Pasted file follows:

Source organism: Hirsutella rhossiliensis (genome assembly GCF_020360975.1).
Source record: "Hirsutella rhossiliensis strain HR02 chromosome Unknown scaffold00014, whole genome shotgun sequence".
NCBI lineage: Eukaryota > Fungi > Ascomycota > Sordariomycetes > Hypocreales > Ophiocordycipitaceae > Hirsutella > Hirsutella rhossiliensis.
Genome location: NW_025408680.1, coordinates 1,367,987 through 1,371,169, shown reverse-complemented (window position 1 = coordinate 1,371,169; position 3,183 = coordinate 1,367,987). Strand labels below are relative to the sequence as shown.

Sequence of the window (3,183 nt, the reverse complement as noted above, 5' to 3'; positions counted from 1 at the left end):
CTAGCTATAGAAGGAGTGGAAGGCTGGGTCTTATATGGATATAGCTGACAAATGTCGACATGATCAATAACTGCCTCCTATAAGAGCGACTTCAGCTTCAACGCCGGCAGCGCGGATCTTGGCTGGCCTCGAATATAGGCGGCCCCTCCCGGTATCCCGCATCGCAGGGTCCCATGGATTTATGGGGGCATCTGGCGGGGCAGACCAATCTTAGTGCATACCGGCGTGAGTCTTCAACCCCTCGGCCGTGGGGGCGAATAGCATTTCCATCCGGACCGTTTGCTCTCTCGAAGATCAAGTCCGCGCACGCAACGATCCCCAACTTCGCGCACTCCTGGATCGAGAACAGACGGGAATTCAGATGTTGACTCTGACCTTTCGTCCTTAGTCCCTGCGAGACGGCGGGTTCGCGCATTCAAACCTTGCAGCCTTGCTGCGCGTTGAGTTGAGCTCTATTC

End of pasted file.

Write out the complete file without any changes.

Source organism: Hirsutella rhossiliensis (genome assembly GCF_020360975.1).
Source record: "Hirsutella rhossiliensis strain HR02 chromosome Unknown scaffold00014, whole genome shotgun sequence".
NCBI lineage: Eukaryota > Fungi > Ascomycota > Sordariomycetes > Hypocreales > Ophiocordycipitaceae > Hirsutella > Hirsutella rhossiliensis.
Genome location: NW_025408680.1, coordinates 1,367,987 through 1,371,169, shown reverse-complemented (window position 1 = coordinate 1,371,169; position 3,183 = coordinate 1,367,987). Strand labels below are relative to the sequence as shown.

Sequence of the window (3,183 nt, the reverse complement as noted above, 5' to 3'; positions counted from 1 at the left end):
CTAGCTATAGAAGGAGTGGAAGGCTGGGTCTTATATGGATATAGCTGACAAATGTCGACATGATCAATAACTGCCTCCTATAAGAGCGACTTCAGCTTCAACGCCGGCAGCGCGGATCTTGGCTGGCCTCGAATATAGGCGGCCCCTCCCGGTATCCCGCATCGCAGGGTCCCATGGATTTATGGGGGCATCTGGCGGGGCAGACCAATCTTAGTGCATACCGGCGTGAGTCTTCAACCCCTCGGCCGTGGGGGCGAATAGCATTTCCATCCGGACCGTTTGCTCTCTCGAAGATCAAGTCCGCGCACGCAACGATCCCCAACTTCGCGCACTCCTGGATCGAGAACAGACGGGAATTCAGATGTTGACTCTGACCTTTCGTCCTTAGTCCCTGCGAGACGGCGGGTTCGCGCATTCAAACCTTGCAGCCTTGCTGCGCGTTGAGTTGAGCTCTATTC